In recent years, several high-profile data scandals have helped spread awareness of privacy and data rights issues among the general public. From Facebook to Equifax, an ever-growing number of companies have demonstrated their inability to keep our sensitive private data safe. Still, most everyday internet users probably don’t think twice about what happens behind the scenes when they log into their favorite web services.
In reality, the usernames and passwords we use to unlock our most sensitive data and assets are being held by each service provider we interact with, often under less-than-ideal security conditions. These centralized data silos become honey pots for hackers, leaving our information vulnerable to theft and misuse. The widespread use of poor password-management strategies, i.e. using the same password and username for multiple services, means that once (not if) a hack happens, hackers can use those logins to access our data everywhere that we reused them. Fraud, identity theft, extortion—the consequences of managing authentication in this way can often be catastrophic.
Clearly we can't trust today's web infrastructure to protect our data, but that doesn't mean the need for trust disappears entirely. Every time we want to access a service, some source of authority needs to verify the information we provide. Facebook and Google can provide that service today, saving us the trouble of having to log into every website with separate credentials. But if we can't trust companies like these with our data, there's currently no good solution. What we need is a web 3.0 alternative that protects our interests while providing the same user experience we're accustomed to today.
Enter KILT Protocol
The KILT Protocol team, one of the first to build on the Substrate blockchain framework, is working to solve this issue by creating a decentralized trust marketplace that protects privacy and data rights. KILT reduces or eliminates the need to blindly trust centralized services by providing a new way to manage credentials, giving users control over their own data, a key attribute of web 3.0.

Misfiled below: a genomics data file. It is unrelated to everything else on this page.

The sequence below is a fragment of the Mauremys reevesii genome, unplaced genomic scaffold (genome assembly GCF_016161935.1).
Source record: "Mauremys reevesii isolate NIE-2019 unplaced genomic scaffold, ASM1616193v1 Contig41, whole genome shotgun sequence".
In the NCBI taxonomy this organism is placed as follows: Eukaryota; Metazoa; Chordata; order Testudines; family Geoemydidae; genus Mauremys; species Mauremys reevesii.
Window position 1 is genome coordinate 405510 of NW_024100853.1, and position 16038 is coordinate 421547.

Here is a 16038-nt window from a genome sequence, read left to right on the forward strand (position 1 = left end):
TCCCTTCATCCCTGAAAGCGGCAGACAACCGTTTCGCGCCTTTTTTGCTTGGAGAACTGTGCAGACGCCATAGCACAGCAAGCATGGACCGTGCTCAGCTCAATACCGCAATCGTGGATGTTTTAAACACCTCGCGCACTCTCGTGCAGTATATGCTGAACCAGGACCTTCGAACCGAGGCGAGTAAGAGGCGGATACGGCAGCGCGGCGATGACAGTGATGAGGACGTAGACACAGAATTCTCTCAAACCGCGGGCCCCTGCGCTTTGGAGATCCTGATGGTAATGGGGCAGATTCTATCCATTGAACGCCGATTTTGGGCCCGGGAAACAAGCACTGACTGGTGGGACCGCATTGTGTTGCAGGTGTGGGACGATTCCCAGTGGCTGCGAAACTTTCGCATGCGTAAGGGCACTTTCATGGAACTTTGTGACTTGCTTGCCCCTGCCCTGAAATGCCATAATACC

KILT Protocol is a permissionless common standard for managing credentials in a decentralized way. The system consists of three primary roles: Claimers, Attesters, and Verifiers. In this system, Claimers are the individual end users (or even objects/items—we'll get into this later) who want to present verifiable information about themselves to a third party or log into a particular service. Attesters are the sources of authority that confirm the truth of the claims being presented by the Claimers. Lastly, Verifiers are the third parties who want to verify that the claim is indeed true. Together, these roles create a comprehensive credentialing system that facilitates data accuracy without the singular point of failure of traditional web 2.0 systems.
An example: residency verification
Imagine you’re signing up for an app that needs to verify your local jurisdiction. Under the current regime, you'd need to prove your residency by handing over your passport or other official documents. This would give the service provider access not only to your place of residence, but to any other information contained in those documents, like your address or date of birth. Depending on the data privacy laws in your country, they may then be able to store that information indefinitely on their own vulnerable servers, multiplying the risk of a data breach.